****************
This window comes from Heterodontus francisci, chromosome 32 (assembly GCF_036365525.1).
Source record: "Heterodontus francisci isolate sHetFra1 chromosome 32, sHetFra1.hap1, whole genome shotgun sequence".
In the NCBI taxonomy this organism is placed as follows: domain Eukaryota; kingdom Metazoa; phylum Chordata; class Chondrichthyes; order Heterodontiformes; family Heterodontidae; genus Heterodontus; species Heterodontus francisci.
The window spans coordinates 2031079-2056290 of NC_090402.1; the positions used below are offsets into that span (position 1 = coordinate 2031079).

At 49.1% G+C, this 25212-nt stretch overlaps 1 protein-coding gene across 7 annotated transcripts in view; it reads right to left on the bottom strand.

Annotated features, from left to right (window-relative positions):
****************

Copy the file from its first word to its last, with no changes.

This window comes from Heterodontus francisci, chromosome 32 (assembly GCF_036365525.1).
Source record: "Heterodontus francisci isolate sHetFra1 chromosome 32, sHetFra1.hap1, whole genome shotgun sequence".
In the NCBI taxonomy this organism is placed as follows: domain Eukaryota; kingdom Metazoa; phylum Chordata; class Chondrichthyes; order Heterodontiformes; family Heterodontidae; genus Heterodontus; species Heterodontus francisci.
The window spans coordinates 2031079-2056290 of NC_090402.1; the positions used below are offsets into that span (position 1 = coordinate 2031079).

At 49.1% G+C, this 25212-nt stretch overlaps 1 protein-coding gene across 7 annotated transcripts in view; it reads right to left on the bottom strand.

Annotated features, from left to right (window-relative positions):